These processes of seasonal migration have even developed into semi-formalised systems with the active participation of contractors or mukadams as middlemen who gather migrant labourers for prospective employers. The seasonal movements are often debt induced as the mukadam often provides a wage advance to the migrants. According to the NCRL (National Commission of Rural Labour), there were approximately 10 million seasonal/circular migrants in the rural areas alone in 1999-2000. This includes an estimated 4.5 million inter-state migrants. There were large numbers of migrants in agriculture and plantations, brick kilns, quarries, construction sites and fish processing.

Theory and impact of migration

While migration enables workers from underdeveloped regions to find employment, its impacts have been evaluated variably by academics. Todaro’s neo-classical model regards migration as a product of rational economic decision-making. The migrant makes a rational free choice to improve his economic condition by seeking more favourable employment conditions, even if the decision is being taken under distress. The policy recommendations of this theory are therefore in favour of migration and suggest reducing the cost of migration, i.e. improve the bargaining power of migrants, improve information and conditions of work, etc.

Irrespective of ideological interpretations, migration is an urgent crisis. The alarming call of political parties to curb migration on ethnic lines is a by-product of current economic distress.
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In contrast, the structuralist theories view the personal choice to migrate not at a product of individual freedom but rather as structured by the larger mechanisms of capitalistic production. In case of the poor, their choice to migrate is often the only option that they possess for survival, and their decision is a reflection of lack of choice rather than freedom of opportunity. Breman views the creation of migrant ‘wage hunters’ as representative symptoms of the larger processes of global capitalistic development resulting in a race to the bottom. Given that capitalistic production is motivated by profit as the only determining factor, it would invariably lead to regional imbalances and employers would hire labour at the lowest available cost.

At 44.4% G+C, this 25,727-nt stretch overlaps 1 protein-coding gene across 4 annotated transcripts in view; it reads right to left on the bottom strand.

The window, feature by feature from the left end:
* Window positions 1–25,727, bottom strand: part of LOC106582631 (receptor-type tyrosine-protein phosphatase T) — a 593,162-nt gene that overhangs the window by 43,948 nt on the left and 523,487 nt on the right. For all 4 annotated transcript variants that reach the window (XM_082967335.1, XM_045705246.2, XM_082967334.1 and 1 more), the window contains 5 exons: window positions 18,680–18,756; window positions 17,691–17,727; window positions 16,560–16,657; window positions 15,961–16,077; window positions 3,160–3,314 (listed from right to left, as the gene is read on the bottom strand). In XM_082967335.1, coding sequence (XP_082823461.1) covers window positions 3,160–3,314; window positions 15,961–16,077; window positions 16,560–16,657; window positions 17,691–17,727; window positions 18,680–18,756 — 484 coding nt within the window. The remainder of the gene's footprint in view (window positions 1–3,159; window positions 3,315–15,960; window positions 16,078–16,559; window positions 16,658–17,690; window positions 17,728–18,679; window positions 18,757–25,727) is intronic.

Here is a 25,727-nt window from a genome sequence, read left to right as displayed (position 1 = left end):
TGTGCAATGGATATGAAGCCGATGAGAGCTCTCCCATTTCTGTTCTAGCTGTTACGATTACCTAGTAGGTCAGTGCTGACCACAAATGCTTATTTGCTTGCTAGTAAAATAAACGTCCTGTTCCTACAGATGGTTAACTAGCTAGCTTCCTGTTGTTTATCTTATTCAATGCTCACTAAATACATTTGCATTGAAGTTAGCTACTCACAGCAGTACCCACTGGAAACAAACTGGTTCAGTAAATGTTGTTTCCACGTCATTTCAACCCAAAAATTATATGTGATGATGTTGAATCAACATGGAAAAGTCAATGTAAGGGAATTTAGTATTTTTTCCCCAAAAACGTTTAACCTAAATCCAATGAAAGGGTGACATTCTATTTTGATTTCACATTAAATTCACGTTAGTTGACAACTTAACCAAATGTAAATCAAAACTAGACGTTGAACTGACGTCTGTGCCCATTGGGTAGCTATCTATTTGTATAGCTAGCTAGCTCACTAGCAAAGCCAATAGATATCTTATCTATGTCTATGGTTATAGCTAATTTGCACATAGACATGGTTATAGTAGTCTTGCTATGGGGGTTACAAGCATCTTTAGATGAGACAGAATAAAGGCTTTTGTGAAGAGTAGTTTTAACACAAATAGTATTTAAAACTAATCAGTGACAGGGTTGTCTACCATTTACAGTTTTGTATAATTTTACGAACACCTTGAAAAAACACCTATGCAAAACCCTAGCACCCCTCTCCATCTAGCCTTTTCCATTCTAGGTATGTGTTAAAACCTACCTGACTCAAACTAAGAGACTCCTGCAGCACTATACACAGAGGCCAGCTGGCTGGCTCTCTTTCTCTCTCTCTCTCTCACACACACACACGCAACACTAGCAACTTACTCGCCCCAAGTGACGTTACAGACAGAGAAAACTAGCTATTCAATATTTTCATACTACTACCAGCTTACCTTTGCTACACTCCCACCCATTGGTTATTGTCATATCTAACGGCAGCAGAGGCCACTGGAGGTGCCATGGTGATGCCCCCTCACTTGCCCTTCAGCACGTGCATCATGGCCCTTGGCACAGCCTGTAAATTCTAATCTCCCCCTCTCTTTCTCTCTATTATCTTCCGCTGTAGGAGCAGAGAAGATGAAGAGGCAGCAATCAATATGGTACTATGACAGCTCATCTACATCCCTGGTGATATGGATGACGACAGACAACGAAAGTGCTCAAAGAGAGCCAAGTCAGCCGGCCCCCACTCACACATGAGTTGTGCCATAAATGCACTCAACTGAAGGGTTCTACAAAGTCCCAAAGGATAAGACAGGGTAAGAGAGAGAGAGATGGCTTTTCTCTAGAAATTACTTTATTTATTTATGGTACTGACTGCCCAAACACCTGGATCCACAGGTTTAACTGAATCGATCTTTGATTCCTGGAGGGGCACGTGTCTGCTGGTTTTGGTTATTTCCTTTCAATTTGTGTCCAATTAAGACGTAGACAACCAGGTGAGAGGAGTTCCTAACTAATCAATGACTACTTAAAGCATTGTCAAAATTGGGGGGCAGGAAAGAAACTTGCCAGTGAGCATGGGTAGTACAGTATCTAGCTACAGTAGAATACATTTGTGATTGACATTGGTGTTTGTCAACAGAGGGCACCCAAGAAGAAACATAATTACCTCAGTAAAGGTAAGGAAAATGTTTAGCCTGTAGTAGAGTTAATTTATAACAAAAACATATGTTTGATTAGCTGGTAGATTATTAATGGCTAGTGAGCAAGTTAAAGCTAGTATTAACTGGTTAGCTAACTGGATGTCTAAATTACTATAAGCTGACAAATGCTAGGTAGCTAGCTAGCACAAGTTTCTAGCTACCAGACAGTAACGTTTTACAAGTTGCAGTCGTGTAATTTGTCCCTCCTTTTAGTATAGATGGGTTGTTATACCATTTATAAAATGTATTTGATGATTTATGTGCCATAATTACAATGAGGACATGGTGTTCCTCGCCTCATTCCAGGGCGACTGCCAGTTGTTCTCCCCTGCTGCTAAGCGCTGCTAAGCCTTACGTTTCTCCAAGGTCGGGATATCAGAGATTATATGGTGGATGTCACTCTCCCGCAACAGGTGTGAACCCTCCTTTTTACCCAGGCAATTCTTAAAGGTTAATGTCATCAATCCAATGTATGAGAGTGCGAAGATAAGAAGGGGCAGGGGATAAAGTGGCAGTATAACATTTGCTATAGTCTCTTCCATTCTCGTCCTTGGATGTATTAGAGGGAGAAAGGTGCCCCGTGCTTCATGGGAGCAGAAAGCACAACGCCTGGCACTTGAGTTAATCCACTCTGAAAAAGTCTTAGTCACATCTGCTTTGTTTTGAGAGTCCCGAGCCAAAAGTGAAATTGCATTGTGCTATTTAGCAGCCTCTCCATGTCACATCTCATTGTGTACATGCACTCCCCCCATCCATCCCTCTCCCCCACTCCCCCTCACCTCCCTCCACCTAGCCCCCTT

Also, the reality of migrants at a micro-level ensures that their constant motion and inherent insecurity of employment reduces their ability and inclination to unionise or enhance their bargaining positions for fear of instant dismissal. The policy recommendations of this group of academics would therefore be in favour of strict implementation of programs to reduce regional development imbalances, minimum wage regulation and right to work, for example, employment assurance schemes like the Maharashtra Employment Guarantee Scheme (EGS).

Maharashtra’s Employment Guarantee Scheme (EGS): Right to Work

Maharashtra Employment Guarantee Scheme was launched in 1972 and aims to provide unskilled manual employment on demand for wage labourers. The program innovatively draws its corpus of funds, which is funded up to 90 percent, by imposing a tax on white-collar professionals and traders in the cities, especially Bombay, and imposing an additional Motor Vehicle and Sales tax. These funds are used to create labour intensive public works, for example, digging wells, building roads, etc. Employment is guaranteed in the vicinity of the village or the transport cost to the place of work is reimbursed.